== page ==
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Old 06-27-2007, 05:31 AM   #1
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Self-rising flour cf baking powder and plain flour?

I've just cooked a two different fruit cakes and vanilla sponge. One fruit cake with 4 oz plain flour and 1.2 tsp baking powder instead of 4oz self raising flour. The other two as per recipe with self raising flour. All three seemed to have failed to rise. The flour was waitrose which has always been reliable in the past.


Firstly, what is the diference between using plain flour+baking powder and self raising. It seems i've got some 'duff' flour. I always thought one could use either in a recipe. It about five years since i did some baking so i'm trying to get back into practice but seem to have mislaid one of my recipe books which had alot of this info in it.

thanks

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Old 06-27-2007, 06:24 AM   #2
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Just a guess based on the info you gave. If the flour and baking powder are old, that could explain the problem. Baking powder has an expiration date whether sold in a tin or mixed in with flour.
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Old 06-27-2007, 11:49 AM   #3
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6-8 months - would that be old. That is the decision i've come to but i'm surprised. I've had to move in and look after my mother since my father died 2 months ago. That's how old she thinks it is but i wonder still...
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Old 06-27-2007, 11:54 AM   #4
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A tin of baking powder will have an expiration date on it. I don;t know if the SR flour does.

The simple solution may be to just buy some new stuff and trying again, one cake at a time.
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Old 06-29-2007, 10:04 AM   #5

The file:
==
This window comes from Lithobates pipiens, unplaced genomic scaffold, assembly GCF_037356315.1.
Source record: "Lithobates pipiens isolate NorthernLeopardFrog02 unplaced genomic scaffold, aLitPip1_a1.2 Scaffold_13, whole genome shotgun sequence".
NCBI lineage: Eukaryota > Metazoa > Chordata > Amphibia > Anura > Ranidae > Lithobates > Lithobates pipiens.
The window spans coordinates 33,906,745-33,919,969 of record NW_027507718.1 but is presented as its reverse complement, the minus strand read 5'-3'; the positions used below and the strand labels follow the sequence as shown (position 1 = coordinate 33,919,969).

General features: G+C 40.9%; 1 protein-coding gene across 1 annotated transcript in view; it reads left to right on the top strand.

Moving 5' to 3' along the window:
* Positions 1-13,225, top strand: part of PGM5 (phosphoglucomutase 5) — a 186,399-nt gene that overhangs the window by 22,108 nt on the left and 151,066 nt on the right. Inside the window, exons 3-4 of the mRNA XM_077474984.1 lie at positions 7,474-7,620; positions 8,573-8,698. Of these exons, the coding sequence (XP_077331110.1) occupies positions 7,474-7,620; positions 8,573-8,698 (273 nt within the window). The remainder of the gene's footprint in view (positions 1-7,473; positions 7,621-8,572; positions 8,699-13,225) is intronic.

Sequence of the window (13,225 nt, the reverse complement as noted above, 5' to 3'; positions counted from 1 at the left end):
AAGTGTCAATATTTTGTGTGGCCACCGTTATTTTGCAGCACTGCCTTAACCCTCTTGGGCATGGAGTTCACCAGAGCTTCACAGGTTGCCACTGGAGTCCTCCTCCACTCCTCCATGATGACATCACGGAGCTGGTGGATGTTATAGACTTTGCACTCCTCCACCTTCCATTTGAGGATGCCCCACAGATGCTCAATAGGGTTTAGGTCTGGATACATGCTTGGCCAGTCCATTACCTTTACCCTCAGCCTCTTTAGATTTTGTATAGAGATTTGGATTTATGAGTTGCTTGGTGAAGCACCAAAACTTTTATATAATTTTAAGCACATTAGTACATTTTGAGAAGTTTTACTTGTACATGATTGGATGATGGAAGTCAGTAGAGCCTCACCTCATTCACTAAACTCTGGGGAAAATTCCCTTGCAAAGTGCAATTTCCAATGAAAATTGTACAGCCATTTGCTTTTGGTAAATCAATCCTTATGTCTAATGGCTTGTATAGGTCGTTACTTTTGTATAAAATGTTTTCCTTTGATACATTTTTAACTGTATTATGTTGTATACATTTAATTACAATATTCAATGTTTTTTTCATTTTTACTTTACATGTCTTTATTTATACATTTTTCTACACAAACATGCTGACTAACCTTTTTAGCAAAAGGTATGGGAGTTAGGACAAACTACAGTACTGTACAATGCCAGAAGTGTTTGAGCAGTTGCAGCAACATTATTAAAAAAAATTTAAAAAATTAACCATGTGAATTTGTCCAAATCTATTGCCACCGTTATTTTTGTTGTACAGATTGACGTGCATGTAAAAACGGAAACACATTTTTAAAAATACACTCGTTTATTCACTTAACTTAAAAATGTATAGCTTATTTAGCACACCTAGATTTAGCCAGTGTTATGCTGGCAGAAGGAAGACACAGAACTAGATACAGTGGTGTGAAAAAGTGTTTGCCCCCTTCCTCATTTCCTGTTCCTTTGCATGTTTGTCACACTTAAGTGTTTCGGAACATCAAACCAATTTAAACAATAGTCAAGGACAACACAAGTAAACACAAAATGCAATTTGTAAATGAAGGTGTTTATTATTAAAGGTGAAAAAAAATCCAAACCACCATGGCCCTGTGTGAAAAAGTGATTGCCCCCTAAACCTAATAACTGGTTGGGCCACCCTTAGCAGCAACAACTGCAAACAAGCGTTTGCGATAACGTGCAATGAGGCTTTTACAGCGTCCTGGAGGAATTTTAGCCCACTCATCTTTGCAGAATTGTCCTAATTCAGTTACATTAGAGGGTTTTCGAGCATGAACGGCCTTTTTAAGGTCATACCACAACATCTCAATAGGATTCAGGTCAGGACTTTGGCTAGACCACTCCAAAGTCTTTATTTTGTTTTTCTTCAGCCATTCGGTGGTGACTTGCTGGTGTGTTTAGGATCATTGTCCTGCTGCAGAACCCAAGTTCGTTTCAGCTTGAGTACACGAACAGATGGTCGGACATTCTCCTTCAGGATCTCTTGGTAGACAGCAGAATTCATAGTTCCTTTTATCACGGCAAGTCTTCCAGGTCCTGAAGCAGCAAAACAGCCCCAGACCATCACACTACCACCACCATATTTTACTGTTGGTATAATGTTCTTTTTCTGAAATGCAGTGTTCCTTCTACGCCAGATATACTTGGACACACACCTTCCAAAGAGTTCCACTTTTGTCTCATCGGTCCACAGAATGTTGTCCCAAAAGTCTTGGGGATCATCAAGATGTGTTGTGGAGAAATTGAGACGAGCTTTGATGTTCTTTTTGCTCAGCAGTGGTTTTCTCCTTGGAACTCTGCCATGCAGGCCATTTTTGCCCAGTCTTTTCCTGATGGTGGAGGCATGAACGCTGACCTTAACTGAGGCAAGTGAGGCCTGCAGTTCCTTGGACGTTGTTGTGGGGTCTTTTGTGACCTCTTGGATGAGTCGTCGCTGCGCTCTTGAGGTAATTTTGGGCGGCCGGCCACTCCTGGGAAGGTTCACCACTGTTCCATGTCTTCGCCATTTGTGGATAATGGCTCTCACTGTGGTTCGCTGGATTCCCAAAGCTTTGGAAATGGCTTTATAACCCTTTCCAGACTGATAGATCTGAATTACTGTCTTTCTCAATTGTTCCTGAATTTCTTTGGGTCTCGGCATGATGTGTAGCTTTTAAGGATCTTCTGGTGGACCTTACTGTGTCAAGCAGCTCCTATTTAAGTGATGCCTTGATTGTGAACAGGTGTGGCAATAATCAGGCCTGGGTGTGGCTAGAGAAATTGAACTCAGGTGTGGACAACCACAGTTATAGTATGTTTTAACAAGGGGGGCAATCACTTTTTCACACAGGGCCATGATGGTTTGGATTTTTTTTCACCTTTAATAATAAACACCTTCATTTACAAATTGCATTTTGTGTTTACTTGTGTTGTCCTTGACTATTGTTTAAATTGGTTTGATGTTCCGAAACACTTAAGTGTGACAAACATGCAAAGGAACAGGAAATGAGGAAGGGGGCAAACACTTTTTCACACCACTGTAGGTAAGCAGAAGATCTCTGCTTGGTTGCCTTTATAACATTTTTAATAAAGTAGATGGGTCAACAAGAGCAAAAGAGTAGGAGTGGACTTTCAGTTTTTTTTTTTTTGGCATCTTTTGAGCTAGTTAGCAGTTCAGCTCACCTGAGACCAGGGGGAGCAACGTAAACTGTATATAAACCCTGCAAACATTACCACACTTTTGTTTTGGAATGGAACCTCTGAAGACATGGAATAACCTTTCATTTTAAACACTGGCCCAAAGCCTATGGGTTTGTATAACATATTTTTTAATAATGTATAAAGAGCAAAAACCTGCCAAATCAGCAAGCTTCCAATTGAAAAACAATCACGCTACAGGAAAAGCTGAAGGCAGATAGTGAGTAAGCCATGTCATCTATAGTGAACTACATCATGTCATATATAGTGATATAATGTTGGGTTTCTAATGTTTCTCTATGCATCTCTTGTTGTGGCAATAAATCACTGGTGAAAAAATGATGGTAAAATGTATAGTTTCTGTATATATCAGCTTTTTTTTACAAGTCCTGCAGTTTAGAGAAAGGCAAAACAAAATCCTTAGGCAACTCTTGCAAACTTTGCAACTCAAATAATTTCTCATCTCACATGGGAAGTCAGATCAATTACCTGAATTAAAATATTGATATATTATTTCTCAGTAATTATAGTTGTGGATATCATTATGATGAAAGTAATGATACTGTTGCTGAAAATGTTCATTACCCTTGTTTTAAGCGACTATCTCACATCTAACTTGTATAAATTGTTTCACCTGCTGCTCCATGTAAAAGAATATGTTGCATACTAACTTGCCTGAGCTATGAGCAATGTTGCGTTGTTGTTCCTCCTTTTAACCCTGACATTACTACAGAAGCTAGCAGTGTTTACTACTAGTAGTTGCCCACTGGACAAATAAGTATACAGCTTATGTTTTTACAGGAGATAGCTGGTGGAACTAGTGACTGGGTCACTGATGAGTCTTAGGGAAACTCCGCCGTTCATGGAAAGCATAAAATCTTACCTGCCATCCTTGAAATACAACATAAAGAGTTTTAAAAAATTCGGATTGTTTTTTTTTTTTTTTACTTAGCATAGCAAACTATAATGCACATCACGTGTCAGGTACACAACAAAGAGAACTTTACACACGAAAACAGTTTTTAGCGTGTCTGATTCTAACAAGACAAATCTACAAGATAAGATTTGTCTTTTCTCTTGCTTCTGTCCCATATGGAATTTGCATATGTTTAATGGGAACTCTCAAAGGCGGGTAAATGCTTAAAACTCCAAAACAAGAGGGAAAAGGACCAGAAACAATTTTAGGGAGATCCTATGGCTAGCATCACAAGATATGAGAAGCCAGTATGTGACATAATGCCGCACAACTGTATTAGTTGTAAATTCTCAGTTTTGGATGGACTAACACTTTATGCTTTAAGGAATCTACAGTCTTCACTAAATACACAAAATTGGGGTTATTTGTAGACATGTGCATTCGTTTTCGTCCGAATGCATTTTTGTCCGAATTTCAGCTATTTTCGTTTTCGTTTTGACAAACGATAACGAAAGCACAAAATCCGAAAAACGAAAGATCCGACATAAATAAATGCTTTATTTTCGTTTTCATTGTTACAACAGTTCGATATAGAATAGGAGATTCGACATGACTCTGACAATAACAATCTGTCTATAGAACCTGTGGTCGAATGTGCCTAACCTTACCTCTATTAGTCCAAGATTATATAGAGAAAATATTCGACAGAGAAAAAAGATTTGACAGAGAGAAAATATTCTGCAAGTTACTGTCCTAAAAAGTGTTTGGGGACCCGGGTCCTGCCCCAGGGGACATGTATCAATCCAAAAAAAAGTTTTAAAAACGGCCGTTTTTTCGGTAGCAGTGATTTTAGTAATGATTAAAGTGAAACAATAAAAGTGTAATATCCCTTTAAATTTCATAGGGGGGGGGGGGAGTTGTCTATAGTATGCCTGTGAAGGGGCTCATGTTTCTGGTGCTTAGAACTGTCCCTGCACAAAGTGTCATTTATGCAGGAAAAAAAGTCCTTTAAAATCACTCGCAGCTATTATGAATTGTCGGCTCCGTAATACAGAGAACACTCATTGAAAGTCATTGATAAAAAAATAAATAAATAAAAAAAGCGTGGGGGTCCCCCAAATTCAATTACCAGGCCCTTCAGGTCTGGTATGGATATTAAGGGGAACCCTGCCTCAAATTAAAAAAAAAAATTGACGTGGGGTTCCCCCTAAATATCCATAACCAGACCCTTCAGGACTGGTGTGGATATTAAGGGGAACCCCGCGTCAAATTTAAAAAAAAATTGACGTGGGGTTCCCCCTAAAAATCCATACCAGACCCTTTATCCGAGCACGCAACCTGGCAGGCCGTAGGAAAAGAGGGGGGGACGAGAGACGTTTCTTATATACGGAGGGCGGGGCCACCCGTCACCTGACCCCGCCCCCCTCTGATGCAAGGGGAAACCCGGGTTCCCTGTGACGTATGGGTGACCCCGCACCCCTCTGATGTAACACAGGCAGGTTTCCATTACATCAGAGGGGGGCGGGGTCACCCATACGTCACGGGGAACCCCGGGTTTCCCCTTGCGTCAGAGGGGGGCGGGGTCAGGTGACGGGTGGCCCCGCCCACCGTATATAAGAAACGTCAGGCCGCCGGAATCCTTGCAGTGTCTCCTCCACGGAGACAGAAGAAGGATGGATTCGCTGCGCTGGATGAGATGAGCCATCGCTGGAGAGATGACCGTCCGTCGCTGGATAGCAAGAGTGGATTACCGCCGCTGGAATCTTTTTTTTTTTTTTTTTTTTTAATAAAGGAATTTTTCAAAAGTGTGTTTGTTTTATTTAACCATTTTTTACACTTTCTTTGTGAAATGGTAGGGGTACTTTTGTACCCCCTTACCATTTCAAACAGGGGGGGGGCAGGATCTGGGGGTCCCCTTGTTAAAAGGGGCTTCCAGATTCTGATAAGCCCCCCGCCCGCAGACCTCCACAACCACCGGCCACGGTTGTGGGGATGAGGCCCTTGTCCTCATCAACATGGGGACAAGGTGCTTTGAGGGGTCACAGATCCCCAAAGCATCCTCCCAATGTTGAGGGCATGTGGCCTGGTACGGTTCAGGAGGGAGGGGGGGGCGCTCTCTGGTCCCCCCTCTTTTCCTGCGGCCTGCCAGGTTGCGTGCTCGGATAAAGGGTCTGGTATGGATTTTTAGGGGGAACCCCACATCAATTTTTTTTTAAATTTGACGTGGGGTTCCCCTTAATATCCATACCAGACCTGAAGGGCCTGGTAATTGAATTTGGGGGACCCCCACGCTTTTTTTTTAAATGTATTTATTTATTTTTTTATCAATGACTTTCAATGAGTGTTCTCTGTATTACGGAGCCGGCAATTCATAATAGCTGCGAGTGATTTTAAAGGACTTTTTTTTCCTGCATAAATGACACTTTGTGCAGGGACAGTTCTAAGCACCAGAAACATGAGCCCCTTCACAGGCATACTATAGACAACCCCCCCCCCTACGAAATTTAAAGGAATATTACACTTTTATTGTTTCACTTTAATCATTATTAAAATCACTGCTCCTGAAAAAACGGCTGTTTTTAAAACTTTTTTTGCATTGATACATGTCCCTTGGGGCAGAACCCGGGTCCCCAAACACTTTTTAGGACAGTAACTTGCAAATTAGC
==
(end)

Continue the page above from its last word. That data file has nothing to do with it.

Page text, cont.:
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I have got some new and i'll be giving it a go this afternoon. I'm sticking to baking powder and plain flour rather than self raising. Thanks
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Old 06-29-2007, 10:08 AM   #6
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I hope all goes well. Keep us posted.
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Old 07-07-2007, 01:02 AM   #7
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As Australia has a tradition of baking with both, I would say this:

1. the baking powder container will have details of their optimum ratio for leavening
2. check the source of the recipe - baking powder in one country differs slightly from others
3. the difference in using plain flour/baking powder and self raising can be significant. Although they are supposedly the same effect, as with most substitutions, there is always a difference .. plain flour with fresh baking powder vs. self-raising flour that has been sitting on the supermarket shelves for months? .. a "tried and true" baking powder vs. "whatever is added to make self-raising" ..
4. a recipe formulated for self-raising is just that, while plain flour/baking powder is another formulation .. they will indicate is they are interchangeable .. if they don't, don't substitute ..

I would say, if it failed to rise, it is the baking powder not the flour ..
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